Send me a man who shops

2b

June 25, 2008|By LAURA VOZZELLA

Sheila Dixon - Baltimore mayor, ardent Sex and the City fan - found something the fictional fashionistas could only dream of: a combination boyfriend-shopping companion.

Talk about Mr. Big. Or shall we say, "Ms. No Name," the feminine code name Ronald Lipscomb's vice president used to buy Dixon a $2,000 gift certificate at Lutherville furrier Mano Swartz, according to a search warrant affidavit obtained by The Sun's John Fritze.

Plenty of boyfriends and husbands out there give pricey presents, especially the gift-certificate variety. But developer Lipscomb and then-Council President Dixon, who supported tax breaks and zoning changes benefiting his company, actually engaged in hot-and-heavy retail congress. Together. In public.

At least they took it out of town.

In Chicago four years ago, in the space of one day and three Michigan Avenue blocks, Dixon and Lipscomb dropped more than $7,000 at Armani, Saks Fifth Avenue, Coach and Niketown.

Sometimes Lipscomb paid. Sometimes Dixon did. He bought the plane tickets, at $1,518 apiece. She picked up the hotel bill, $1,695.

When Lipscomb was paying, it wasn't always clear if the merchandise was for himself, Madame Council Prez or the little woman back home. The $499.71 in toners, brushes, facial cleansers and moisturizers from Saks? Maybe Lipscomb is a metrosexual with his own product needs.

Dixon was the bigger spender, whipping out her own AmEx for $570 Jimmy Choo sandals from Saks. She also spent $600 at Coach and $4,410 at Giorgio Armani. Along with the Saks beauty aids, Lipscomb spent $150 at Coach, $636 at Armani and $237 at Niketown.

The next day, Dixon shelled out $2,273 on clothes and accessories at St. John Boutique. No mention of Lipscomb shopping that day. Even a metrosexual has his limits.

Those Choo shoes were, well, a little pedestrian

Again with the shoes!

Dixon, who brandished a high heel in City Council chambers way back in 1991, seems to have achieved fresh footwear infamy in the form of $570 Jimmy Choo sandals.

Yes, a mayor is entitled to shop. A mayor is entitled to have a boyfriend, assuming that's OK with their respective spouses. But if the boyfriend is a developer getting benefits from City Hall, maybe the public-servant/paramour needs to recuse herself from voting on his projects - and buy her own plane ticket to the shopping spree.

I could have looked to Common Cause for outrage. Instead, I rang up Dannielle Kyrillos, editor at large at DailyCandy.com, a free daily fashion e-mail. She was shocked, shocked - just not in a good-government kinda way. She found the fashion offensive.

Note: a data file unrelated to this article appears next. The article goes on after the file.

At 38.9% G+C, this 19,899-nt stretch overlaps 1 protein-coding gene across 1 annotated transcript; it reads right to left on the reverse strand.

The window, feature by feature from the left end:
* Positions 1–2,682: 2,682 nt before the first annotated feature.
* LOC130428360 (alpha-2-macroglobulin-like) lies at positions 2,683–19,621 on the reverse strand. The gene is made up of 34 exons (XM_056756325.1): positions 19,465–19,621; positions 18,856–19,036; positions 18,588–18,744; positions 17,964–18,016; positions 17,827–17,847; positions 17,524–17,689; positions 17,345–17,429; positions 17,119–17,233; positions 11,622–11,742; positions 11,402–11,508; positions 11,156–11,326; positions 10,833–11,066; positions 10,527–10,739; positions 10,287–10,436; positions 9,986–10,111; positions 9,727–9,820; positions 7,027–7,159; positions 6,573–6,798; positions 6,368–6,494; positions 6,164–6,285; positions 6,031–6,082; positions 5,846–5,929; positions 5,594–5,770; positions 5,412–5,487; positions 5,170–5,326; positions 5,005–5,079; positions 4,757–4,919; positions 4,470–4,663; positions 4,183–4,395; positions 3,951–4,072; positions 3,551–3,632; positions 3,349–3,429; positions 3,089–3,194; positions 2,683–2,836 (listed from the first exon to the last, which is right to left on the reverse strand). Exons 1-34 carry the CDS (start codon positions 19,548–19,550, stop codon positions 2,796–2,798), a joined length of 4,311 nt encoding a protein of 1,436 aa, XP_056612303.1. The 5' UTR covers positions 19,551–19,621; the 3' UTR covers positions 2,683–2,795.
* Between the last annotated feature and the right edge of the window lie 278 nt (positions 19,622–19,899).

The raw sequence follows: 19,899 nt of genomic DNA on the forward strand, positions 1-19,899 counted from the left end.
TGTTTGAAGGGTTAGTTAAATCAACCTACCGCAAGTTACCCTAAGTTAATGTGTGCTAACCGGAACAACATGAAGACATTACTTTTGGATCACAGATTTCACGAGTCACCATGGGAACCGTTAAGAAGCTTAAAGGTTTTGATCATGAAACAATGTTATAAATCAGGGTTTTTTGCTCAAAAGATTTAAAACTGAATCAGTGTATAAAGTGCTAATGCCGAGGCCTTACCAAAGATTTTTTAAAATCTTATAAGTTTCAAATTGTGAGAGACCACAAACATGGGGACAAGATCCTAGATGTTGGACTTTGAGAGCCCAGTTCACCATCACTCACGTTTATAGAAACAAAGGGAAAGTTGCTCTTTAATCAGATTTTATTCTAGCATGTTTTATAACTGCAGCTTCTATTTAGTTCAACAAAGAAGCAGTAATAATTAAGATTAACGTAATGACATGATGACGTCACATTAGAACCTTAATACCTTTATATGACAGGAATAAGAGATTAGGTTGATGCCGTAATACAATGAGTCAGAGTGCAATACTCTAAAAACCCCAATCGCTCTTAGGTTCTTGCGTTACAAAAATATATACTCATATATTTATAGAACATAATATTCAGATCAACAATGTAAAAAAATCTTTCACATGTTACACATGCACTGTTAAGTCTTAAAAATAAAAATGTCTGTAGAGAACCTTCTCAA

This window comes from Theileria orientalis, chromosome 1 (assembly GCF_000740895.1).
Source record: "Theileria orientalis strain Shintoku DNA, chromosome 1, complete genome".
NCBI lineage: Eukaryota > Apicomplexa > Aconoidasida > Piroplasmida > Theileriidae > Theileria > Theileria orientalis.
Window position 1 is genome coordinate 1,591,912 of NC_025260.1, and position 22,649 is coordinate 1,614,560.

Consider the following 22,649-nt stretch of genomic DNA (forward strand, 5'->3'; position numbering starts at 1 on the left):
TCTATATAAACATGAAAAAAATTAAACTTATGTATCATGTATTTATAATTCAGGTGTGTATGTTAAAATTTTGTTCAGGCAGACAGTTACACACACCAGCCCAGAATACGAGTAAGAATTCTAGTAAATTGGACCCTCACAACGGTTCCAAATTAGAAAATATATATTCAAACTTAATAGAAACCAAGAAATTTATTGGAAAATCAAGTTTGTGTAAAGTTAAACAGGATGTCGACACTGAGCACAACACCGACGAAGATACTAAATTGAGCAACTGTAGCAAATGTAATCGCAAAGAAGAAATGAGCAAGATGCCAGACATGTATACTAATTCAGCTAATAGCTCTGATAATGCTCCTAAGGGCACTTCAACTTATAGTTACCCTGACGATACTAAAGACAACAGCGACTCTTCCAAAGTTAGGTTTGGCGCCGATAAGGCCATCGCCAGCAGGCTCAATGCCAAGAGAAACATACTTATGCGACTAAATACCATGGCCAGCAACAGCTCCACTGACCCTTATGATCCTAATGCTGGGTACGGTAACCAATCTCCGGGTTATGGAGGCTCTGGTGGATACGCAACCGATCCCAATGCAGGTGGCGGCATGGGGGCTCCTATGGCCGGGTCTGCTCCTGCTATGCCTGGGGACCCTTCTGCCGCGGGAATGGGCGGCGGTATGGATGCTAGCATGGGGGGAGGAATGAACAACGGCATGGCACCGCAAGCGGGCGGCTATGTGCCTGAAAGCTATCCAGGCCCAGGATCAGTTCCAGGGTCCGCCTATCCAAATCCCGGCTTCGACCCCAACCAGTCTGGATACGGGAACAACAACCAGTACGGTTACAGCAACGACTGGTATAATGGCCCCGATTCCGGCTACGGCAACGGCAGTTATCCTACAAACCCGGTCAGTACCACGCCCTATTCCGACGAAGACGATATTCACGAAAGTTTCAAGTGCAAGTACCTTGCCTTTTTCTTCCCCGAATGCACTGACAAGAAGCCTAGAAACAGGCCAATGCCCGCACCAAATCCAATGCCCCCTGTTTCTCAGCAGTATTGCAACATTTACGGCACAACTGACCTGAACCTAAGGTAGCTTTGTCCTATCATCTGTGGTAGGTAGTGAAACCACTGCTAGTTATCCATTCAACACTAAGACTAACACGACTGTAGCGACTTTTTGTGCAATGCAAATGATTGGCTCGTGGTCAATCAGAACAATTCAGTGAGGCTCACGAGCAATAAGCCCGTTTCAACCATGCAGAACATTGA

Sure, sure, sure, she said, Armani, Coach and Jimmy Choo make some beautiful things. But they're things you can buy at a mall, a high-end mall anyway.

"Those are really sort of pedestrian choices if you're going to go down in flames," Kyrillos said. "If someone's going to be examining your shopping records with a critical eye, get more bang for the buck and get something that makes a statement. Make people do research when they hear about these expensive things you are buying. Make it intriguing choices rather than things people have already heard of."

Kyrillos' suggestions: smartly tailored suits by Australian designer Brigid McLaughlin, functional-yet-glam handbags by Bird, and for footwear, a convertible high heel by CAMiLEON. The height of the heel adjusts, from 3 1/4 inches to a more manageable 1 1/2 . Handy, Kyrillos said, "if you're running from the law."

Those Jimmy Choos don't always stay put when you're in a hurry.

"I lost my Choo!" - cries Sex and the City's Carrie Bradshaw after running, sans one designer shoe, for the ferry.

"I lost my Choo!" - Dixon after state prosecutors raid her closet.

A little dish of crow for the columnist

I take it back: Bob and Kendel Ehrlich weren't cheering on a caller to their radio show who predicted racial warfare if Barack Obama is elected president.

The Ehrlichs did let that hot potato just sit there until it burned right through their political oven mitts. But I think they really were applauding the caller as an independent voter, not as a race-war seer.

For anyone who missed it the first time: Someone named Dee called the show June 14, predicting that an Obama presidency would get Muslims, Black Panthers, the Klan and skinheads all jazzed up into a hatefest.

Bob Ehrlich followed with: "Dee, I wish I could clone you. I wish I could clone you. [Laughs] I know it's illegal."

Kendel Ehrlich: "You are an informed voter, which is what we were talking about. You have gotten into specifics."

Towson Professor Richard Vatz, a guest on the show: "Exactly."

That's precisely how the exchange went. And I thought, "Gotcha!" So did the state Democratic Party and the Daily Kos blog. Party spokesman David Paulson wrote about the exchange before I did and also cut it off at Vatz's "Exactly."

But there was a bit before and after the race-war stuff that changes how it comes across. At least that's my take now that I've gone back and listened again.

Before she launched into the Obama bit, Dee encouraged Ehrlich to run for governor again and to go after young black voters, who she said were less wedded to the Democratic Party than their elders are. Afterward, if you listen past "Exactly," it's clear Vatz and the former governor are excited about swing voters, not race warriors.

Vatz: "Exactly. And she's also talking about a lot of people who are low-intensity, who, when they look at the specifics and look at the evidence, can change around. The question is how many such people are there."

Bob Ehrlich goes on to praise Dee's point about "generational voting patterns."

Woulda been nice to hear somebody take issue with the race-war stuff, but I'd say the Ehrlichs were only guilty of ducking.

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